But there is an alternative perspective on the Church. And the alternative perspective isn't simply another option to choose from, but rather, an altogether more biblical perspective on the Church. The Bible, you see, doesn't look at the Church as our work for God; as a group of people who decided to come together to further the work of the gospel. No, the Bible sees the Church in a different light. According to Scripture, the Church is the special object of Christ's love for which He died (Acts 20:28; Eph. 5:25). So it's not just a convenient word for a group of Christians. More than that, the Bible tells us that the Church is the Body of Christ (Eph. 1:22-23; Col. 1:24). The Body of Christ isn't just an image of what the Church is like, but is actually what the Church is. And this Body is united to Christ her heavenly Head by His Holy Spirit. As D.P. Williams wrote, ‘the Body of Christ … is a Divine structure in which the life of Christ indwells.’ (D.P. Williams, ‘The Ministry of the Word’, in The Enduring Word [Penygroes: Apostolic Publications, 1944], 174). The Church is Christ's Body and this Body comes to us as a gift of God's grace. We don't decide to join together and bring about the church; no, God in His grace places us into the Body of Christ. As Christ said, 'I will build my Church' (Matt. 16:18) and it is He who 'add[s] to the church daily those who are being saved' (Acts 2:47). The Church is a gift of God's grace.

And if the Church is God's gracious gift, that means that the Church can be the end rather than the means. You see, it's not simply that the Church can do things that bring glory to God, but the Church in itself brings glory to God (Eph. 3:21). That means that the Church isn't the means to a God-glorifying goal, but the Church is itself the God-glorifying goal, now (Eph. 3:10) and on into the ages to come (Eph. 2:7). In fact, the Church is, with Christ Himself, at the very centre of God's Eternal Purpose (Eph. 3:10-11).

So if a God-glorifying Church is the goal, that means evangelism and missions are the means. The Church doesn't exist for evangelism (although it is important to stress that evangelism is of the very nature of the Church, see Acts 2), rather evangelism exists as the way in which Christ builds His Church. That means conversion isn't the be all and end all, but rather that we are saved in order to be part of the Body of Christ.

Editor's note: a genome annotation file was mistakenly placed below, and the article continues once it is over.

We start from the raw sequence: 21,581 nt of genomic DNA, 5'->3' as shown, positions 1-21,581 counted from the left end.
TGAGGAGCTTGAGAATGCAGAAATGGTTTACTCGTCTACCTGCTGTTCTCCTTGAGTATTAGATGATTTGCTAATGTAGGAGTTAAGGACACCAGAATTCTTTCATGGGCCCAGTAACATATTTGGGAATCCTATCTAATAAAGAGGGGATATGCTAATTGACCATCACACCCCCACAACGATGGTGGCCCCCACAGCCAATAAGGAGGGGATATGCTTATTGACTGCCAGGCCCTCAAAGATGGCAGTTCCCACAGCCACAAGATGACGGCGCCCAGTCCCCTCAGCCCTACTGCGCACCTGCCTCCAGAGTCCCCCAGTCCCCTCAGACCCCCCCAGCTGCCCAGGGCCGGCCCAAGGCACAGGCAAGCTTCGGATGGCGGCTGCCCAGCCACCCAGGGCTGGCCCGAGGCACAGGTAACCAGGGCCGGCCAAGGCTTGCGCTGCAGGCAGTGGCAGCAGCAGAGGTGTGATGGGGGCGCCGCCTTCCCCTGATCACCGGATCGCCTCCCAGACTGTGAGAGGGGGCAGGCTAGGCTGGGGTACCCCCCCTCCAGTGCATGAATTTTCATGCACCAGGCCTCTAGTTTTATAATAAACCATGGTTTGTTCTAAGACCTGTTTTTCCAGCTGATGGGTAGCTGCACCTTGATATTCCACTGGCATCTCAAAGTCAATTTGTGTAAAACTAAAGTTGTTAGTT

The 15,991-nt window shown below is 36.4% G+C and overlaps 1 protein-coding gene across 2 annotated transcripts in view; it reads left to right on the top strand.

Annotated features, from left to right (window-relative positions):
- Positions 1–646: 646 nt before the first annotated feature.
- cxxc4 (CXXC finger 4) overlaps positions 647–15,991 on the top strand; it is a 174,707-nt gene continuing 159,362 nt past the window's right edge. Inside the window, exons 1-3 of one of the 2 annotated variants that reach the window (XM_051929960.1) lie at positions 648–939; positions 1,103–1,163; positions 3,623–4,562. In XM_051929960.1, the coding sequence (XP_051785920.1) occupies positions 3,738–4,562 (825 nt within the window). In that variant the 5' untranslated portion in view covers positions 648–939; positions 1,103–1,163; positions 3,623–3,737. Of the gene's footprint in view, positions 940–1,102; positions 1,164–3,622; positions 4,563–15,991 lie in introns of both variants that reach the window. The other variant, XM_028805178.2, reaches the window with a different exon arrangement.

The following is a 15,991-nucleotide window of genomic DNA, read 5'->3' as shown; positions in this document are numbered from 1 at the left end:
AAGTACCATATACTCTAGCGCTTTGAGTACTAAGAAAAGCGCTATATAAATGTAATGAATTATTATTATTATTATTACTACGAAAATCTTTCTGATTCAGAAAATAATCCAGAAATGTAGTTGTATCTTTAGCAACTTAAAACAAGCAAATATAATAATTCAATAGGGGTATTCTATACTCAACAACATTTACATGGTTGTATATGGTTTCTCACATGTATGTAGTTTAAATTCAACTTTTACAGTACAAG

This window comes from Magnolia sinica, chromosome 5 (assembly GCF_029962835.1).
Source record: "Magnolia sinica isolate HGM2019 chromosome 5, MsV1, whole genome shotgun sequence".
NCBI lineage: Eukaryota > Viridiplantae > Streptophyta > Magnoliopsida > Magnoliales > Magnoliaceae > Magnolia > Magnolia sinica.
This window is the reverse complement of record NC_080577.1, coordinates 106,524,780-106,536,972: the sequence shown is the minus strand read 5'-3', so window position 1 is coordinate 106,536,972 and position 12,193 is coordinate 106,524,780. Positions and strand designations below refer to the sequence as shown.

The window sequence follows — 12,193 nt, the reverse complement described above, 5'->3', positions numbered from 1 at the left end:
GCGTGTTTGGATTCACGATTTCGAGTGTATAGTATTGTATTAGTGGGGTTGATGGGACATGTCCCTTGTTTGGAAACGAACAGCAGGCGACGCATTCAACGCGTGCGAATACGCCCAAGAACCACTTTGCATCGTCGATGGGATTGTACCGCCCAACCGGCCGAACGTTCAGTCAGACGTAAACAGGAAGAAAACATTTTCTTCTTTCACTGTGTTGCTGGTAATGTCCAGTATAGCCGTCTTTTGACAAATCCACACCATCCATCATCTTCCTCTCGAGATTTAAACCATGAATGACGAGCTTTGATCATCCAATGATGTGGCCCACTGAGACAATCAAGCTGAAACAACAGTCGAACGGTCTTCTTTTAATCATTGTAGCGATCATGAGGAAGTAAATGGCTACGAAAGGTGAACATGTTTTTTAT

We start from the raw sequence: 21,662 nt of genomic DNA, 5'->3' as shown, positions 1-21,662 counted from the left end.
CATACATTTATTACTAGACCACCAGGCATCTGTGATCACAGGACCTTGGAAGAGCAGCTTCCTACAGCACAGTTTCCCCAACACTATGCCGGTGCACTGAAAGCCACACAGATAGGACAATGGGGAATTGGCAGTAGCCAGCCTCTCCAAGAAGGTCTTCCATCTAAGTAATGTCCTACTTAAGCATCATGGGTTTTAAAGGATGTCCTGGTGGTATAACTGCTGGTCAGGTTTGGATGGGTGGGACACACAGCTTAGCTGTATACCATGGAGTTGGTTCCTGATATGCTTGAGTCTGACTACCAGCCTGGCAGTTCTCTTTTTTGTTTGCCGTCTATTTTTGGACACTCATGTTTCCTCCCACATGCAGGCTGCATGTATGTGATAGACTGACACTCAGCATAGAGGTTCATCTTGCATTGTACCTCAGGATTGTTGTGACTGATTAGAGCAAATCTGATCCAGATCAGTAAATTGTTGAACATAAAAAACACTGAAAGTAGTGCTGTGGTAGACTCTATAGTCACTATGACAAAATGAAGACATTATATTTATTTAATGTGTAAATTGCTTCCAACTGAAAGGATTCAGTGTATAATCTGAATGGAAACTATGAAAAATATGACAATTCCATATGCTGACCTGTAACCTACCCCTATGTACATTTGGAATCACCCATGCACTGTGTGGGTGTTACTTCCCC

So, what is the Church for? It's for fulfilling God's Eternal Purpose and bringing glory to Him throughout the eternal ages. And building His Church is what Christ has promised to do.

Hopefully that makes at least some sense. It's a big subject and needs a bit more unpacking, so I'll have to come back to it again the next few days.

You Might Also Like

2 comments

Blog Archive

The Tenets of the Apostolic Church


The Unity of the Godhead, and Trinity of the Persons therein.

The utter depravity of human nature, the necessity for repentance and regeneration and the eternal doom of the finally impenitent.

The virgin birth, sinless life, atoning death, triumphant resurrection, ascension, and abiding intercession of our Lord Jesus Christ; His second coming, and millennial reign upon earth.

Justification and Sanctification of the believer through the finished work of Christ.

The Baptism of the Holy Ghost for believers, with signs following.

The nine gifts of the Holy Ghost for the edification, exhortation and comfort of the Church, which is the body of Christ.

The Sacraments of Baptism by immersion and of the Lord's Supper.

The Divine inspiration and authority of the Holy Scriptures.

Church government by apostles, prophets, evangelists, pastors, teachers, elders and deacons.

The possibility of falling from grace.

The obligatory nature of tithes and offerings.